- Text Review
- Southern Blues/Rock has been with us for quite a while now and since the days of The Allman Brothers and Lynyrd Skynyrd back in the '70s, there's been little progression in the genre and fewer and fewer bands willing to take up the mantle. One band willing to give it a go is Italian three piece E. Z. Riders. Their second album 'Long Way From Home' shows what can be achieved by sticking to the traditional structures of the music whilst putting their own stamp on it. The album isn't a whiskey soaked 'Skynyrd tribute, it has a softer and more rounded edge to it. The songwriting is solid and the musicianship adequately gives the songs credibility.
The album opens with 'Dangerous Behaviour', a solid track with a sound plucked straight from the '70's. Changes in mood and tempo keep the interest and the catchy chorus all work well together. By contrast, a slow guitar riff and harmonica introduce distorted vocals on 'What It's Worth'; a looser arrangement with a slightly heavier feel. The album as a whole wouldn't be out of place on the racks at a Virgin Record Store in the 1970s; the sound that the band achieve being raw and unadulterated.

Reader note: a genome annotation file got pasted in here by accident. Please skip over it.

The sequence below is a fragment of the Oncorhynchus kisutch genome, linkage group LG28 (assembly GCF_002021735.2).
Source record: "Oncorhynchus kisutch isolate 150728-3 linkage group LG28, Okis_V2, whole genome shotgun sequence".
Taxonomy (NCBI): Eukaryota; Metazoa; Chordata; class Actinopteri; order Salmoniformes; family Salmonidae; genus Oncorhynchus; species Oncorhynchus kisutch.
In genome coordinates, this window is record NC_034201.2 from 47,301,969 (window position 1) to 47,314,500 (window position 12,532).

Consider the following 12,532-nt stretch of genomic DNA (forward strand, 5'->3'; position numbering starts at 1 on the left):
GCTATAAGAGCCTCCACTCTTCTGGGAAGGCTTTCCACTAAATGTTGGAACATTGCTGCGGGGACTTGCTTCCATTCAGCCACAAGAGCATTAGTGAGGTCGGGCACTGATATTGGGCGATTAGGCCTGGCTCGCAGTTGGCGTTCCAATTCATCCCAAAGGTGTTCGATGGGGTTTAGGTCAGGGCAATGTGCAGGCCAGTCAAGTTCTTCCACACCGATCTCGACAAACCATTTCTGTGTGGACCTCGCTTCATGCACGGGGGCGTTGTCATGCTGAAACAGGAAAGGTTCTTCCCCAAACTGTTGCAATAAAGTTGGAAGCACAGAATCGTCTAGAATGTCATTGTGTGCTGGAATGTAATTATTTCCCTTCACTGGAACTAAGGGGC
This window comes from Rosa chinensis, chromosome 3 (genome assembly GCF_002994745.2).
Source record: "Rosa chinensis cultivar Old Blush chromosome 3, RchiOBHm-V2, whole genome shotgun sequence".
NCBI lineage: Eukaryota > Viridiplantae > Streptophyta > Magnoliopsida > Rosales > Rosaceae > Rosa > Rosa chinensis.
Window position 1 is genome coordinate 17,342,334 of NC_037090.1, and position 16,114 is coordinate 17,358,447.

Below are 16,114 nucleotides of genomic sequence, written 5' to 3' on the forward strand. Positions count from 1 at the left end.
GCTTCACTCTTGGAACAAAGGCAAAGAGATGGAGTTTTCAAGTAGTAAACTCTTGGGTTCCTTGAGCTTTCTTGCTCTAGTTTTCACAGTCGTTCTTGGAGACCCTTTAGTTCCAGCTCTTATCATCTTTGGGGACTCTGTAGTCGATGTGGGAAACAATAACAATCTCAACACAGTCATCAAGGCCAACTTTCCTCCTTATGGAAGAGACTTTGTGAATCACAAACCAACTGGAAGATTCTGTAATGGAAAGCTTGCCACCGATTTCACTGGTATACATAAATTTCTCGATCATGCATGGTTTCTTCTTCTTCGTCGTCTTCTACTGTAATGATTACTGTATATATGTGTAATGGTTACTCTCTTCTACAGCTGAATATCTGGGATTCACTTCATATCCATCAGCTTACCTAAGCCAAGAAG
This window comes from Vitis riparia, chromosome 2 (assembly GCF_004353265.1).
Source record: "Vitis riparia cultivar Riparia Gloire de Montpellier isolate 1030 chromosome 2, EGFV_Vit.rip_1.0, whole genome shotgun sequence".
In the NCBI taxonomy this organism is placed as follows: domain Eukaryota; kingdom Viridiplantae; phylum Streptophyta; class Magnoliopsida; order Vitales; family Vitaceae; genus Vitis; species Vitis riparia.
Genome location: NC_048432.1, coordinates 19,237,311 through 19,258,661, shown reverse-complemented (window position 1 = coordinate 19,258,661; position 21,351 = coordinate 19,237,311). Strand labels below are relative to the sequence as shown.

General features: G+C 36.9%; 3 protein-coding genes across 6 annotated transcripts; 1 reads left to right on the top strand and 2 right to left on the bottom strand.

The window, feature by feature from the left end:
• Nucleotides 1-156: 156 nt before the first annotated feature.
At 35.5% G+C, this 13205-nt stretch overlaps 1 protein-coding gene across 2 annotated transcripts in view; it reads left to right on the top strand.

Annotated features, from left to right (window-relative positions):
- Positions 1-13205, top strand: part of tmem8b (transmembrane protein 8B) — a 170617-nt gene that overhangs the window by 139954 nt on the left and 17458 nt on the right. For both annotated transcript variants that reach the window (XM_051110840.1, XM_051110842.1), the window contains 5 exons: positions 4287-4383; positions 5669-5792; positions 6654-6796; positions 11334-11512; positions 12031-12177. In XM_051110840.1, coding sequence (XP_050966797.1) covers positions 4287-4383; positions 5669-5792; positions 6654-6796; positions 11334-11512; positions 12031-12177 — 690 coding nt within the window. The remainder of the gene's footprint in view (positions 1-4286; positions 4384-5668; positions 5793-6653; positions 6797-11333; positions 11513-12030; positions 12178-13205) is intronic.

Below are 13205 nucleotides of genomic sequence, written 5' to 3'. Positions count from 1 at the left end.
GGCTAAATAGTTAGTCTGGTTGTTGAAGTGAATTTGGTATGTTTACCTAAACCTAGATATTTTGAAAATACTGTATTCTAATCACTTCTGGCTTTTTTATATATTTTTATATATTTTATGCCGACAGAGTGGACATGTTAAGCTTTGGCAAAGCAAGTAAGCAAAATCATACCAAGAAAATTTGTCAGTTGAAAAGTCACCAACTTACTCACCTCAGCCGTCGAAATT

There are two versions of the title track 'Long Way From Home' on the album. Put there due to them being undecided on which one they prefer, to fill the album out or just to let the listener choose? Whatever the reason, I would have preferred another track as even with the acoustic version of 'Long Way From Home', there are only nine tracks on the album.
There are some nice diversions, in particular the up tempo riffs of 'Let Me Be Your Man' and the twangy guitar of 'Far Away'; the later evoking images of cowboys riding across the plains in a spaghetti western. The album works well, the songwriting and overall sound sticking true to the roots of Southern/Blues/Rock. Though musically not to the very high standards of the music from the likes of Lynyrd Skynyrd and Z Z Top, this album is still worth taking a chance on.
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